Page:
Scripturally speaking, the Rapture seems, in regard to its timing, to be more closely linked to the Tribulation than to any other event. Since it will occur at the parousia of Christ (second coming), the question really becomes whether Christ will come back before, during, or after the Tribulation. It is with this in mind that the authors of Three Views on the Rapture joined together to offer their explanations for the three major timeframes for the Rapture, as it is related to the Tribulation. All three authors are members of the Evangelical Free Church of America, and all three teach at the denomination's seminary, Trinity Evangelical Divinity School. As they state in the preface, "All three of us are wholeheartedly devoted to upholding the clear truths of Scripture but we do not believe that the relative time of the Rapture is one of these 'clear truths'." Thus, the radically divergent views offered in this book.
The format of this book is very fair, and quite open. Each author states their respective position, and the others are given opportunity to respond. Thus, the reader is presented with a much broader picture of each position than a simple statement of the position might give. All three authors are premillennialists (they believe that the parousia of Christ will inaugurate the millennium), but the divergence in their views shows, in a good way, that premillennialists are not all homogenous in their beliefs.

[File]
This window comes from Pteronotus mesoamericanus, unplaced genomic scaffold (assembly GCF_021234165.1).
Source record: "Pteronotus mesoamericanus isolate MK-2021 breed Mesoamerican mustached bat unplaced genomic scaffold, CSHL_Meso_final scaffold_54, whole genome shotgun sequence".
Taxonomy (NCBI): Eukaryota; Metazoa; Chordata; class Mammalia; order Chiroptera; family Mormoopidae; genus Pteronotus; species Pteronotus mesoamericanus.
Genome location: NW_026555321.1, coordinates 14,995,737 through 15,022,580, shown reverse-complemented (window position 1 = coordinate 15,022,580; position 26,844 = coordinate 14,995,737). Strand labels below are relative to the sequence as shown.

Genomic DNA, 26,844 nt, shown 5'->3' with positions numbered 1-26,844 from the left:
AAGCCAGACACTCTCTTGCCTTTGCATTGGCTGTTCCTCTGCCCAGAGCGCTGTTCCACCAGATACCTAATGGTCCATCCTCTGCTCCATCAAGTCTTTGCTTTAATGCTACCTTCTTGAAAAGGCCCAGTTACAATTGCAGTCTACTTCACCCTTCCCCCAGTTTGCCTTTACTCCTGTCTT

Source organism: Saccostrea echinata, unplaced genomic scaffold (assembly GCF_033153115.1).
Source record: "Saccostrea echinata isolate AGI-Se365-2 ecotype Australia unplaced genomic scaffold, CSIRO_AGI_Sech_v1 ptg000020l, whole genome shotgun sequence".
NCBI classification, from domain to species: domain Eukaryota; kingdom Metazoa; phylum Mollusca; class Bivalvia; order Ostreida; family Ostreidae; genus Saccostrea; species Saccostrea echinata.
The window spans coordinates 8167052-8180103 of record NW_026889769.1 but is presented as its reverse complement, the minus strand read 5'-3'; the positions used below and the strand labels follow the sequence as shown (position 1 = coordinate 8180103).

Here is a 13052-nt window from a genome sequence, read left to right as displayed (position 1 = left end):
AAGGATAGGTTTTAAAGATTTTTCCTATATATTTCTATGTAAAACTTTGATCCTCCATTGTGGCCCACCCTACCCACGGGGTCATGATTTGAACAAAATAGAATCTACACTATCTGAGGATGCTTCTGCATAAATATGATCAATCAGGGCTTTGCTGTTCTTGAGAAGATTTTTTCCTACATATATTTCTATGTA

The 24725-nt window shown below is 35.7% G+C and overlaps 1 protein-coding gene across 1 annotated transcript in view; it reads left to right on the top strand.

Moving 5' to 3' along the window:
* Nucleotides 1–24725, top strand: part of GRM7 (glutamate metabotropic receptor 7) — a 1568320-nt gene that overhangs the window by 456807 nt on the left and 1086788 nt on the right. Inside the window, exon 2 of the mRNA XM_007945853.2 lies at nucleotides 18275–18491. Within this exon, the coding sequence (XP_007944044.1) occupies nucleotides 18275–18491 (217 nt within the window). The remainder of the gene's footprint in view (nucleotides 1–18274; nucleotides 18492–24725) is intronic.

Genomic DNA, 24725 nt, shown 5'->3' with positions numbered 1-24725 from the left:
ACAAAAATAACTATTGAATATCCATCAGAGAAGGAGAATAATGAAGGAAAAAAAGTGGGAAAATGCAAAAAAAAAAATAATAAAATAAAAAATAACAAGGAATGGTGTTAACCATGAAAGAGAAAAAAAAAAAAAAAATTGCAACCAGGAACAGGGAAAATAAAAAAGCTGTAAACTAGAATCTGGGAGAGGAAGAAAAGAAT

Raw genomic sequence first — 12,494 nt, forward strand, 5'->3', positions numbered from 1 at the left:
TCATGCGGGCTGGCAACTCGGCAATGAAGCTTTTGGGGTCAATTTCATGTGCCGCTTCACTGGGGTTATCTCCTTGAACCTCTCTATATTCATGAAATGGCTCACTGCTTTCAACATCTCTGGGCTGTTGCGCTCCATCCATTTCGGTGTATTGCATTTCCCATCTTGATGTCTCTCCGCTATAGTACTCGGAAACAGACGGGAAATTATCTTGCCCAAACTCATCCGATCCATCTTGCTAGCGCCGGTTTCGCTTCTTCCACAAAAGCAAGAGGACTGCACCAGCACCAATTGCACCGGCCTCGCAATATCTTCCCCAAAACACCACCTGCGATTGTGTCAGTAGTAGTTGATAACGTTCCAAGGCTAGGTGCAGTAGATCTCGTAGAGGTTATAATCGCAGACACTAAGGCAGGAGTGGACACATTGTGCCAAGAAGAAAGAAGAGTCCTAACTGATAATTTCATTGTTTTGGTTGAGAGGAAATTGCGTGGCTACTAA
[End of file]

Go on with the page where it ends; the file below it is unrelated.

Richard Reiter begins the book with a short history of the development of each position regarding the timing of the Rapture. Paul D. Feinberg then offers his arguments for a pretribulation rapture. Gleason L. Archer presents us with the arguments for a midtribulation rapture (often called mid-week, in reference to the seventy weeks spoken of in the book of Daniel), and Douglas J. Moo gives us the arguments for a posttribulation rapture. Each is able to show respect for the others' arguments without comprimising their own. And if that was all Three Views on the Rapture offered (a true spirit of respectful ecumenism), it would be worth purchasing. But it offers so much more, because the combination of three voices on each position gives a much clearer, and more cogent view, which aids greatly in understanding. This book belongs in any theological library.
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